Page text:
Science fiction YA and Slatebreaking
Science fiction and fantasy have struggled with diversity and including developed women characters just as much as every other branch of fiction, but the genre has a long history of reaching for feminist ideals, and feminist readers are on the constant look out for books in which women aren’t just damsels in distress, evil witches, or prizes for the heroes to win, but full-blown heroes in their own rights.
Ask a room full of avid science fiction readers what book brought them to science fiction and made them fans, a significant percentage of them will name one book: the Newbery Award-winning novel A Wrinkle in Time, by Madeline L’Engle. Protagonist Meg is a girl who doesn’t fit in, but when her scientist family (even her mother is a scientist, in a book published in 1962! I love that!) gets in trouble, she’s the only one who can save them and embarks on a wild, trans-space and time adventure. This is such an important book, not just because it’s, you know, good, and because it introduced so many people to science fiction, but because it showed them that there’s a place for girl heroes in the genre.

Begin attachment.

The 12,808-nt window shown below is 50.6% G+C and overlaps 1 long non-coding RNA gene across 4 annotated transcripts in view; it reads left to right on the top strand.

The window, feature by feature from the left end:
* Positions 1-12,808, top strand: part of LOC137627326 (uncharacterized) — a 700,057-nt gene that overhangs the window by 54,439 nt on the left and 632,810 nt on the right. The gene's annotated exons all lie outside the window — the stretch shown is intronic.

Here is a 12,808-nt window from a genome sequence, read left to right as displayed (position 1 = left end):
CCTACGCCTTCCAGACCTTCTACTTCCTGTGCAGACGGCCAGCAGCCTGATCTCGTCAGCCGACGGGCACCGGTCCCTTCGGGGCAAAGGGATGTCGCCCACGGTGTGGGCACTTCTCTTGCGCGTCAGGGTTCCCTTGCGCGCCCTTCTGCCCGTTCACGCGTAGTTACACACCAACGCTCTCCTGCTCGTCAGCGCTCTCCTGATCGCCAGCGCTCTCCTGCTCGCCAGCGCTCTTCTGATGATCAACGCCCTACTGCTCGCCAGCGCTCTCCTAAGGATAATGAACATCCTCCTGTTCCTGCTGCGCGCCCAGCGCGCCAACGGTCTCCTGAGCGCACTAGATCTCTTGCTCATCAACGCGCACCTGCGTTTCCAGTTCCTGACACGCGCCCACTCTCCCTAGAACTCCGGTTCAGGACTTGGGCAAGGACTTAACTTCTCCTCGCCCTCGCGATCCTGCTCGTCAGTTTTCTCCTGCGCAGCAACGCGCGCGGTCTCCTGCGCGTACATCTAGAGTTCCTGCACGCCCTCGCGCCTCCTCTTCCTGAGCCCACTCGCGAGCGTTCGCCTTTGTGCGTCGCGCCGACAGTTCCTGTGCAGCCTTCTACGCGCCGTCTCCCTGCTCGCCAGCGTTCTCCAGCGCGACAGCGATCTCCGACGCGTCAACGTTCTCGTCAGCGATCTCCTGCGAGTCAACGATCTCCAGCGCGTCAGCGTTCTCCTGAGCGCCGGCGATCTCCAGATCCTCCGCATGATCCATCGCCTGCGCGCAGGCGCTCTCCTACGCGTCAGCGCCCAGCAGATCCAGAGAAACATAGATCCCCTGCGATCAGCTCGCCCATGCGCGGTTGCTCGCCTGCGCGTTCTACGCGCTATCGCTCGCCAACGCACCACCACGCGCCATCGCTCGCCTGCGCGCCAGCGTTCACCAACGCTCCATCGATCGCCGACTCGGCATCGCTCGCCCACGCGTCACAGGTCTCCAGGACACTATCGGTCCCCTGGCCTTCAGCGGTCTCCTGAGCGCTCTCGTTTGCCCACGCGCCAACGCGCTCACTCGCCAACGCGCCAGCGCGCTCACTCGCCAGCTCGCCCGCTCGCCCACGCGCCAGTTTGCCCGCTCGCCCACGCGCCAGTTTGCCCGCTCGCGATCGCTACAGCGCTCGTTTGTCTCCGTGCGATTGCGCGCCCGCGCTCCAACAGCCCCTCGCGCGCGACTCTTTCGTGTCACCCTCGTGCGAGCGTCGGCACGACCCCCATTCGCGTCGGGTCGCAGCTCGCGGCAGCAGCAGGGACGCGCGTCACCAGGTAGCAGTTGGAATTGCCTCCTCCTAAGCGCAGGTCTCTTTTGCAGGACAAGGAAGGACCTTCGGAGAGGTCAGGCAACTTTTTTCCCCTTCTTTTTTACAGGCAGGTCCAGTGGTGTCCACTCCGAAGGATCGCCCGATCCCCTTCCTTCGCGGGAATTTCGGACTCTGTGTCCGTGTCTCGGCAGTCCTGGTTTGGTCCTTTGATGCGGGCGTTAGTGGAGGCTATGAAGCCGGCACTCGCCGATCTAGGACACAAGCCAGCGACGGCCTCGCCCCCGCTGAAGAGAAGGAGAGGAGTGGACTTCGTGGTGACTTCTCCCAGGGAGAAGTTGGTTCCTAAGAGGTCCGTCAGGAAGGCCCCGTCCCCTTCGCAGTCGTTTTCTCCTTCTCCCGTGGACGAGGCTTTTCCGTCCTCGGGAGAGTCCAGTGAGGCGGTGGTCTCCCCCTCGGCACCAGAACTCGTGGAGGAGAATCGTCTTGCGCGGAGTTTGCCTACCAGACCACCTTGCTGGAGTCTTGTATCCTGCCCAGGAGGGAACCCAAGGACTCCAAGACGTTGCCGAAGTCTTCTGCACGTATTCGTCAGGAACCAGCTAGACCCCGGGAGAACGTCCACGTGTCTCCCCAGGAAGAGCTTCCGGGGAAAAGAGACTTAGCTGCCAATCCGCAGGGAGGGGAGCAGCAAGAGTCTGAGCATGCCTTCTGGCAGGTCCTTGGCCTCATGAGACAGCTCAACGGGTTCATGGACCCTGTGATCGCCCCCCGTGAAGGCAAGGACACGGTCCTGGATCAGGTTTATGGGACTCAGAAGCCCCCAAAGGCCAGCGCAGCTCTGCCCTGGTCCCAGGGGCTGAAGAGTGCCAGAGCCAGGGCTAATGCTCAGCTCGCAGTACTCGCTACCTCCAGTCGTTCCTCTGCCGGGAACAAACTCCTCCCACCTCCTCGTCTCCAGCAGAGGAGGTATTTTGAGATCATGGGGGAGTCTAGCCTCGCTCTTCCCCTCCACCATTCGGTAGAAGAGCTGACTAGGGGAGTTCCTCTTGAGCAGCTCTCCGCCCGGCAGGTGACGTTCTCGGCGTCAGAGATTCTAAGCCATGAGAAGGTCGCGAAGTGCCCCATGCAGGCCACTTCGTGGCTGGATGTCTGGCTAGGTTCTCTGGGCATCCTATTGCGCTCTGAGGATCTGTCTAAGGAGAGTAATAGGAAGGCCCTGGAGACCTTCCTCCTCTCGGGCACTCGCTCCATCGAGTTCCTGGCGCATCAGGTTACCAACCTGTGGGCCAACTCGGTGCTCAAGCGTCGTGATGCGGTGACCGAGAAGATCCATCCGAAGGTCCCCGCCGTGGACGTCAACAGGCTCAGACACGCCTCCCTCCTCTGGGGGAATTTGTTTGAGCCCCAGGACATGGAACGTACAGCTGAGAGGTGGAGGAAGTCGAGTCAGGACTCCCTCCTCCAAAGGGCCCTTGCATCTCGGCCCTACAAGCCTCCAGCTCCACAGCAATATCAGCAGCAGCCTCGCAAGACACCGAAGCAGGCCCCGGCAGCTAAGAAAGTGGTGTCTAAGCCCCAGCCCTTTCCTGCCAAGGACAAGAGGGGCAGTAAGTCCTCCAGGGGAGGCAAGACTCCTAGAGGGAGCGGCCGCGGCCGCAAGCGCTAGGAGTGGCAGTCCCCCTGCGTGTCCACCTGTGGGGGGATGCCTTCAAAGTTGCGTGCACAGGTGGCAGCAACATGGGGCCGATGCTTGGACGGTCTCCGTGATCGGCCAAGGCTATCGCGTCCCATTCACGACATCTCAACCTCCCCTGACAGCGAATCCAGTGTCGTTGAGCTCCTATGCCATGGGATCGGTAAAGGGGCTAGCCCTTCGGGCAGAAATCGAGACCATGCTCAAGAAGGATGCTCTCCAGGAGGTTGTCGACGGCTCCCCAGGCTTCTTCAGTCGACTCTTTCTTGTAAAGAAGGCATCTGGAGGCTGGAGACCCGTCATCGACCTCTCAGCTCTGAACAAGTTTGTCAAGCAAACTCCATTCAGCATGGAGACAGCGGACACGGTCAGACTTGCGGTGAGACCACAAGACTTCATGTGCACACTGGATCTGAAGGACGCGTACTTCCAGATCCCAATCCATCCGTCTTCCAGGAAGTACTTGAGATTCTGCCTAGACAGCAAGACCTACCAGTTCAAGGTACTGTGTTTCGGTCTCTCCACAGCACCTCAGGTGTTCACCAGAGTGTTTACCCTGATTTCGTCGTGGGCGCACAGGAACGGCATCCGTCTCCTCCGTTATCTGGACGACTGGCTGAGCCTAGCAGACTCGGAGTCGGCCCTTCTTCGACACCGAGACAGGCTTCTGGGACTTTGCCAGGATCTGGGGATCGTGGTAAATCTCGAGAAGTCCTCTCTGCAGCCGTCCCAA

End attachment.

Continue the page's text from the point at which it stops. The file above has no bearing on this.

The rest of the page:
The feminist YA reading list in science fiction and fantasy is experiencing a golden age right now, with more women authors and protagonists than any one reader can keep up with (however much I try). Here’s a bit of a reading list of some of my own favorites:
Robin McKinley’s Damar books, especially the The Blue Sword and the Newbery-winning The Hero and the Crown, are favorites of mine. Great sword-swinging, demon-slaying adventure. She’s one of my favorite writers. If you got cranky during Lord of the Rings because you wanted more Eowyn, read these.